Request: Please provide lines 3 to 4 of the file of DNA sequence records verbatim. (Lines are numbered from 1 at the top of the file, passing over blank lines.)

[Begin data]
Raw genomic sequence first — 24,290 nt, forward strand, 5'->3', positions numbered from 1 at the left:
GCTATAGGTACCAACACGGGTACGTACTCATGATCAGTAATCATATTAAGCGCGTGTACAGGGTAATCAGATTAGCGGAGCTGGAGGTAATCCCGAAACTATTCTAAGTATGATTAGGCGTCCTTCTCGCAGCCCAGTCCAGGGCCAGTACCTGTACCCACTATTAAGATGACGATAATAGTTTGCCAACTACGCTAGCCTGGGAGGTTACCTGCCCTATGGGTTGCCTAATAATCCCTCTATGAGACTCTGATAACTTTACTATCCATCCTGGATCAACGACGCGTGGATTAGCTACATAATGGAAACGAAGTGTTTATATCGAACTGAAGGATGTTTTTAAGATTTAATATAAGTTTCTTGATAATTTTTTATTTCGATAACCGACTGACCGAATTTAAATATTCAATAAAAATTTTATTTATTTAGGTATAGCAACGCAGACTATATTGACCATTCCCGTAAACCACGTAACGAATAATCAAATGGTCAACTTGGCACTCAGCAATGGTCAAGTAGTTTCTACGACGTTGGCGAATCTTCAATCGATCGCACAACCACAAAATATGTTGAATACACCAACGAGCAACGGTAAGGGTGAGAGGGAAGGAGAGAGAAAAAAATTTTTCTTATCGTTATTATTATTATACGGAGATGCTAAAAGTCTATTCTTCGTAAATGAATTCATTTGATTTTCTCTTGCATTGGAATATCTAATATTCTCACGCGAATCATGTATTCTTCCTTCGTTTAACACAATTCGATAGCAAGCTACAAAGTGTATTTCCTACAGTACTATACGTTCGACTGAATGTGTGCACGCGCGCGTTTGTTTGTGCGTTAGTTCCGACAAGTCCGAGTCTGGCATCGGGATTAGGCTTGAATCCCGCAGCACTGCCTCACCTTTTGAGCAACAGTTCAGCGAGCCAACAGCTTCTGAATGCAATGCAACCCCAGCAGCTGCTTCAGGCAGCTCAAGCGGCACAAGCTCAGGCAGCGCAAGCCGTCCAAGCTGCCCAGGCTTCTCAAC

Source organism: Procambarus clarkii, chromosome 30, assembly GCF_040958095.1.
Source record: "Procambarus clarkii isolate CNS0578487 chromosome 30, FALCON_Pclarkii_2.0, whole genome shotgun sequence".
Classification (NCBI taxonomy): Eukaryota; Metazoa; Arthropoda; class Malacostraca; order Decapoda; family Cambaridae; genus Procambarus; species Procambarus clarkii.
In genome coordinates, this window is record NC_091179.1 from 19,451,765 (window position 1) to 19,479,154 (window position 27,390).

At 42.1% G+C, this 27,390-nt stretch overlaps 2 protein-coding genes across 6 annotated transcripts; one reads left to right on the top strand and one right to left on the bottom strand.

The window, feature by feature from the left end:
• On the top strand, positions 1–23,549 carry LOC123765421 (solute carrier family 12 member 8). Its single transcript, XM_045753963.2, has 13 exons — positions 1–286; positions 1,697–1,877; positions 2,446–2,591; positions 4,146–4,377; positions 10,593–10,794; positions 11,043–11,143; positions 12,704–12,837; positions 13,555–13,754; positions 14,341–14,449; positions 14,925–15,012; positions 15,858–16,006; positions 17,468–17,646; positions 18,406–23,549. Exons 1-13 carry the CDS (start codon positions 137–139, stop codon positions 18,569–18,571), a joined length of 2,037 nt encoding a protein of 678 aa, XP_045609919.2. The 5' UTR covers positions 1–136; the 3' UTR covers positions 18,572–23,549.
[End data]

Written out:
Source organism: Procambarus clarkii, chromosome 30, assembly GCF_040958095.1.
Source record: "Procambarus clarkii isolate CNS0578487 chromosome 30, FALCON_Pclarkii_2.0, whole genome shotgun sequence".